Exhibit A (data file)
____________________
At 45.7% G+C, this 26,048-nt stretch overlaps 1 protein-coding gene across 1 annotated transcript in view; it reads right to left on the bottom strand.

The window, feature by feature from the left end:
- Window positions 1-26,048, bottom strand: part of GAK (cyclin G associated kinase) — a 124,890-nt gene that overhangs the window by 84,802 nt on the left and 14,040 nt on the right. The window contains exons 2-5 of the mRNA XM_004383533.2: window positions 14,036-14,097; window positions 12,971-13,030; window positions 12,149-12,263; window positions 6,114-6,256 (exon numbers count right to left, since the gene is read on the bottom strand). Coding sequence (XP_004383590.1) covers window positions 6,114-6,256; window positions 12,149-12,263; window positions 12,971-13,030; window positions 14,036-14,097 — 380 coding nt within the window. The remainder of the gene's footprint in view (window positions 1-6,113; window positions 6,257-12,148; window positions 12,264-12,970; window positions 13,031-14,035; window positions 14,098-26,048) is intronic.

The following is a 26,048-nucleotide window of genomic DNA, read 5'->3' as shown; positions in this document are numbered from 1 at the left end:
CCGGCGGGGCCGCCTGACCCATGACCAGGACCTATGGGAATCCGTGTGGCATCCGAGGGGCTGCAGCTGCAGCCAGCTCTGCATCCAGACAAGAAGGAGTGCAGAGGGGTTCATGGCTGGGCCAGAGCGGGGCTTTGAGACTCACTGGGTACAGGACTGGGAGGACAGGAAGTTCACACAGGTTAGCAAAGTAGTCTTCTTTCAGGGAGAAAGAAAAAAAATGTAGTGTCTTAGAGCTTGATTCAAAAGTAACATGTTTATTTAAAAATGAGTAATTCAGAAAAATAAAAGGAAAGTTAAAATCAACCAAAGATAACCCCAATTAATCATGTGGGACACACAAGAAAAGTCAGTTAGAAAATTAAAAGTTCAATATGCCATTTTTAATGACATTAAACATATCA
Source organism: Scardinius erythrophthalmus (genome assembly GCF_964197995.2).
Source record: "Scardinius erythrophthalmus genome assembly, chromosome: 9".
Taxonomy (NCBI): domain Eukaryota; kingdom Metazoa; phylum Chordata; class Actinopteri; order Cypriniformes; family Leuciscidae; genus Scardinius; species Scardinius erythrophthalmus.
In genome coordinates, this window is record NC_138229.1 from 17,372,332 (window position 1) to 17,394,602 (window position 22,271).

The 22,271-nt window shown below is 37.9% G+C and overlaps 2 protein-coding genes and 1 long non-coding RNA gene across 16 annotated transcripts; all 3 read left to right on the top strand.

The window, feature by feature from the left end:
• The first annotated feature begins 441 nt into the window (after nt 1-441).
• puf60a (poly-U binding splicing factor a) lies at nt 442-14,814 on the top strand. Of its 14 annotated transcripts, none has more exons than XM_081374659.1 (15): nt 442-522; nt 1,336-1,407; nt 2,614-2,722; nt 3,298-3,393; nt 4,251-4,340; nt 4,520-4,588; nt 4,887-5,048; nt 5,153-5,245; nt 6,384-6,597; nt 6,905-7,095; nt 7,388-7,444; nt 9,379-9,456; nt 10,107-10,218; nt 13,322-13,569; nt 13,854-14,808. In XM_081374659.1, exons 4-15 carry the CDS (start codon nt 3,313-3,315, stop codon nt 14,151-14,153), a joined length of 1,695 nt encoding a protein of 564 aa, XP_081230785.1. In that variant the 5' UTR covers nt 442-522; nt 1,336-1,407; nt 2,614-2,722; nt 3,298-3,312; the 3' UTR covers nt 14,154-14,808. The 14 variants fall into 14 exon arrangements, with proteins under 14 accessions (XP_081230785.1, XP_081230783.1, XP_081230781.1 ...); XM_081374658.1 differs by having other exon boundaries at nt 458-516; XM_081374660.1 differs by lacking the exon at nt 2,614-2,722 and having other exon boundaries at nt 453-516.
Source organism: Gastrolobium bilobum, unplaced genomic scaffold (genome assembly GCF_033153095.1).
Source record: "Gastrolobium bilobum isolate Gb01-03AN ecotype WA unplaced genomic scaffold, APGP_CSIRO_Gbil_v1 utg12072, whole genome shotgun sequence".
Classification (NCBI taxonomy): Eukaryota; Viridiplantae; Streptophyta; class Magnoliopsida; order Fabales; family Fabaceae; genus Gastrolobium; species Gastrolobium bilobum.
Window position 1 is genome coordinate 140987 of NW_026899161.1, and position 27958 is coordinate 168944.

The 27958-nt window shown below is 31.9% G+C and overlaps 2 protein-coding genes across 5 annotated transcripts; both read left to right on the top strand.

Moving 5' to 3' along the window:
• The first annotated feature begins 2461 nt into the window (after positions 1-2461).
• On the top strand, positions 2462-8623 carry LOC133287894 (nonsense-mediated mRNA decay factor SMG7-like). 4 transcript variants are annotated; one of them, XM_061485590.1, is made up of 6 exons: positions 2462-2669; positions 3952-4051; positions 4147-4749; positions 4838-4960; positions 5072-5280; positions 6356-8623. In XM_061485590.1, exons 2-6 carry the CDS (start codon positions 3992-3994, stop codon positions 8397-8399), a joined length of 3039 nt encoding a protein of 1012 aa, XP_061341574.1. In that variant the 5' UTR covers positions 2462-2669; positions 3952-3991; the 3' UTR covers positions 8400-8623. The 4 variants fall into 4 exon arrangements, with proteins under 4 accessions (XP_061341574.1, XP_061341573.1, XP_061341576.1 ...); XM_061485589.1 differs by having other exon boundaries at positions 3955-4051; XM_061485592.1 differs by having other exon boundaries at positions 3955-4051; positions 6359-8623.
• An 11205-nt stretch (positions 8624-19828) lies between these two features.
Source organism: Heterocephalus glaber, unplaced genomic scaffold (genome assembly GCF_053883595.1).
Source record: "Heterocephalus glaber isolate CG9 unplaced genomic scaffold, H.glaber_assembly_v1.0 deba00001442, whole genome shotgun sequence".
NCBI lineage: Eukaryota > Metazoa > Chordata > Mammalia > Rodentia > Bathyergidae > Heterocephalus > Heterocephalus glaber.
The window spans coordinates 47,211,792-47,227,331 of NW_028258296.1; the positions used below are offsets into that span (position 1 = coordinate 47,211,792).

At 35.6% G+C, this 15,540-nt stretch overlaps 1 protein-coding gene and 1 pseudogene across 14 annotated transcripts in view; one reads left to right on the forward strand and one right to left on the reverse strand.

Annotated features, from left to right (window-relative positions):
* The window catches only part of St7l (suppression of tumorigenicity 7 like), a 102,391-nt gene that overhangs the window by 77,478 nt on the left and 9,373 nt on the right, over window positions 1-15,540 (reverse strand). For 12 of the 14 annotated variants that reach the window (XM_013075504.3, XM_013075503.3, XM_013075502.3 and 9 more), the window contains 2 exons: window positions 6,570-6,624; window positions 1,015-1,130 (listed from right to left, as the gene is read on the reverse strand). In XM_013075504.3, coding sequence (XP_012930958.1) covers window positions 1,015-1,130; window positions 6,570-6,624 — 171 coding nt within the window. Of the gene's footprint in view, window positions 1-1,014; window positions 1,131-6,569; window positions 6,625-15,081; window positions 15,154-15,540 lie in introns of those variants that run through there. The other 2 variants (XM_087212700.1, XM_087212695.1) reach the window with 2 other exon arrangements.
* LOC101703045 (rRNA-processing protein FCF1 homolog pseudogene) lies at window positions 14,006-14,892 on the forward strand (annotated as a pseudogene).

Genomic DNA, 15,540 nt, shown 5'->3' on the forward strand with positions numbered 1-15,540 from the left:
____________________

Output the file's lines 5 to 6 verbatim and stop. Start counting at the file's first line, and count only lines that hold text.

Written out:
CCGGCGGGGCCGCCTGACCCATGACCAGGACCTATGGGAATCCGTGTGGCATCCGAGGGGCTGCAGCTGCAGCCAGCTCTGCATCCAGACAAGAAGGAGTGCAGAGGGGTTCATGGCTGGGCCAGAGCGGGGCTTTGAGACTCACTGGGTACAGGACTGGGAGGACAGGAAGTTCACACAGGTTAGCAAAGTAGTCTTCTTTCAGGGAGAAAGAAAAAAAATGTAGTGTCTTAGAGCTTGATTCAAAAGTAACATGTTTATTTAAAAATGAGTAATTCAGAAAAATAAAAGGAAAGTTAAAATCAACCAAAGATAACCCCAATTAATCATGTGGGACACACAAGAAAAGTCAGTTAGAAAATTAAAAGTTCAATATGCCATTTTTAATGACATTAAACATATCA
Source organism: Scardinius erythrophthalmus (genome assembly GCF_964197995.2).